When confronted with serious frustrations at work, you may have to resort to writing a grievance letter to your Human Resources department. Although the inclination is to place blame, express anger, or complain, nothing will be resolved without details. You should take time to calm down and think logically about the situation. After you have had a few days of separation from the incident, make sure that the problem cannot be solved between you and the other party privately. When a grievance letter is the last option, follow these steps for a successful communication.
Allow three or more days time after the incident before you begin writing. Try to calm down and reassess the situation. See it from the other party's point of view. Make sure it was not a misunderstanding. Attempt to solve it privately if it will not put you in a dangerous or especially aggravating situation.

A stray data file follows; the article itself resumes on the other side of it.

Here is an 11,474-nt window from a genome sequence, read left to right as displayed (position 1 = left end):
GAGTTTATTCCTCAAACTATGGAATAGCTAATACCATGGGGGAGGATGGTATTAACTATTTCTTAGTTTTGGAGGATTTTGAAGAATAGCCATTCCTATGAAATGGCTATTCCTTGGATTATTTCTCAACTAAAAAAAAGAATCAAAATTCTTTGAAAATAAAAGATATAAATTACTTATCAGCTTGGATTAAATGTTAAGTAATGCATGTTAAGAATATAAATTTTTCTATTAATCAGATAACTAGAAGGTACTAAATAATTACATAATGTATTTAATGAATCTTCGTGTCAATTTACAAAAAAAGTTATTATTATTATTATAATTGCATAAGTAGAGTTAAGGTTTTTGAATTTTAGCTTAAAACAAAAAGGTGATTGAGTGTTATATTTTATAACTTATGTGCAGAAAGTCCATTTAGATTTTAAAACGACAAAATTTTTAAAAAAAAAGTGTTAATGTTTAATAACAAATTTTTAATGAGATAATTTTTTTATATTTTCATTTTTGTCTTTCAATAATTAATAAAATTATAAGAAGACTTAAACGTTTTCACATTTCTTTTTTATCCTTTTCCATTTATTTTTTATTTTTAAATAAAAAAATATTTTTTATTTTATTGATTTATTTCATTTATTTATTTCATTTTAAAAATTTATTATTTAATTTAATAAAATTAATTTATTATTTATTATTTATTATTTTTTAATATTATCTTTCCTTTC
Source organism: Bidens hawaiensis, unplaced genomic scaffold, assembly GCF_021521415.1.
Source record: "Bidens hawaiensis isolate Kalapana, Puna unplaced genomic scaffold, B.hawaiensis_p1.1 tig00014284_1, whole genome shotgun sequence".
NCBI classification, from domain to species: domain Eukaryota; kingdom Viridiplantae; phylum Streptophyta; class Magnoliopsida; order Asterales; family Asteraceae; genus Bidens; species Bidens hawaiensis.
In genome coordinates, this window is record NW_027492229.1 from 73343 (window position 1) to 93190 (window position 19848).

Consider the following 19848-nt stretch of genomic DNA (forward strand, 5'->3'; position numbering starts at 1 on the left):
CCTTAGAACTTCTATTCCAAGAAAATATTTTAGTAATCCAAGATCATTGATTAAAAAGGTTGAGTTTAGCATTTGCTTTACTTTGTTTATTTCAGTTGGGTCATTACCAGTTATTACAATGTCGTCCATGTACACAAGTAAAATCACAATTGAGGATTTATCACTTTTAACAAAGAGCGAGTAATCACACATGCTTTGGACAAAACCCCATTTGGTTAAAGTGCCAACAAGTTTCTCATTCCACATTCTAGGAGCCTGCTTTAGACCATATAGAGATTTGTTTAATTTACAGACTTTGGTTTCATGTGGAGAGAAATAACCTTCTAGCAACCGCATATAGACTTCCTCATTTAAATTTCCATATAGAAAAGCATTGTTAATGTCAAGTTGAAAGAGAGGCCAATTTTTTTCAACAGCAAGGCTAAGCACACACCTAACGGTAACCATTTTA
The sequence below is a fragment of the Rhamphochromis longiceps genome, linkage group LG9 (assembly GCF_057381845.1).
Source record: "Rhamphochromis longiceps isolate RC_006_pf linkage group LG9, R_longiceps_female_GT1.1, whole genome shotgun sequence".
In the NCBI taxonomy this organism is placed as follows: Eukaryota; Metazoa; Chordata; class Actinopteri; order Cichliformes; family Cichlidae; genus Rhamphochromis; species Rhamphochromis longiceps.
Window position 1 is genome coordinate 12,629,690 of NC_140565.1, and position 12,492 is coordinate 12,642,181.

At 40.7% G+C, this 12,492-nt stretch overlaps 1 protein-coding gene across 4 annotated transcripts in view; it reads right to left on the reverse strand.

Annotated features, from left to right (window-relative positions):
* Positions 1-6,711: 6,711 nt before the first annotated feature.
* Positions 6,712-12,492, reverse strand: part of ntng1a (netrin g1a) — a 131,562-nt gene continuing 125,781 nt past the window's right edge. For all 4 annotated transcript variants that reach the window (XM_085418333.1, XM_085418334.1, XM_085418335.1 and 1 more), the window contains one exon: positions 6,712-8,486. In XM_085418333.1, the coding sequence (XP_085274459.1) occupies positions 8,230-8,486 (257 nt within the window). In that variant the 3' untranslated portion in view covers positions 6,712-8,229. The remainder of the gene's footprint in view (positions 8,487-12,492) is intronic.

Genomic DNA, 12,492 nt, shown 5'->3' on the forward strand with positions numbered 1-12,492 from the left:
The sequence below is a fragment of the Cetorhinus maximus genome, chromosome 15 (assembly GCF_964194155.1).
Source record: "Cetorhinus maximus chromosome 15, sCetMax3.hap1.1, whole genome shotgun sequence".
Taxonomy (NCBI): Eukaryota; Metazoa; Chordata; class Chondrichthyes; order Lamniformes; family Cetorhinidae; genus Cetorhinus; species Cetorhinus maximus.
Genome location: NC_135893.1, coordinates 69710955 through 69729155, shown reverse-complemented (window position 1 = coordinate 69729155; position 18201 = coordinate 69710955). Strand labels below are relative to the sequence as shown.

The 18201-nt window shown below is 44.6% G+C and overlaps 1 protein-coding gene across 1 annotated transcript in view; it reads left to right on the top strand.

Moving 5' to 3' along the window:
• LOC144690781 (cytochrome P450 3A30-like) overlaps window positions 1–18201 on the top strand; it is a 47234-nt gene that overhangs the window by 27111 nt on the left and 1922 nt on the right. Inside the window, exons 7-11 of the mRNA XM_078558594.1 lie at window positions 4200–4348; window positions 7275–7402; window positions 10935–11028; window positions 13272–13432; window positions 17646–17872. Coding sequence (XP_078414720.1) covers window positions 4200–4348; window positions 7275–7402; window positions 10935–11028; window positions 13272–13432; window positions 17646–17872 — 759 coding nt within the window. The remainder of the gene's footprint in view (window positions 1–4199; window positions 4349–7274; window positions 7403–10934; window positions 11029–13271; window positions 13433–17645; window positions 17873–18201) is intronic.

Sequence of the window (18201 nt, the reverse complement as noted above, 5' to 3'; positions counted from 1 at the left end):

Write down the details of the incident(s). Include the times, dates and locations. Fact-check with other employees who may have been indirectly involved.
Write a first draft using the details you jotted down. List witnesses and their contact information. Let yourself write freely, even if you convey anger, sadness or desperation in your first draft.
Decide what kind of an outcome would benefit you, the other party and the company. Suggest this solution in your letter.
Re-read your first draft after you have had time to calm down. Take out opinions or feelings that are not supported by evidence. Realise that the facts will speak to the HR director better than rantings.
Do not share your letter with others, as grievance letters are intended to be private. E-mail the letter to your HR director and wait for her to arrange a meeting or other appointment.
Never write a grievance letter without facts. If a grievance letter is composed solely of feelings and opinions, the HR director will have limited ways to confront the problem.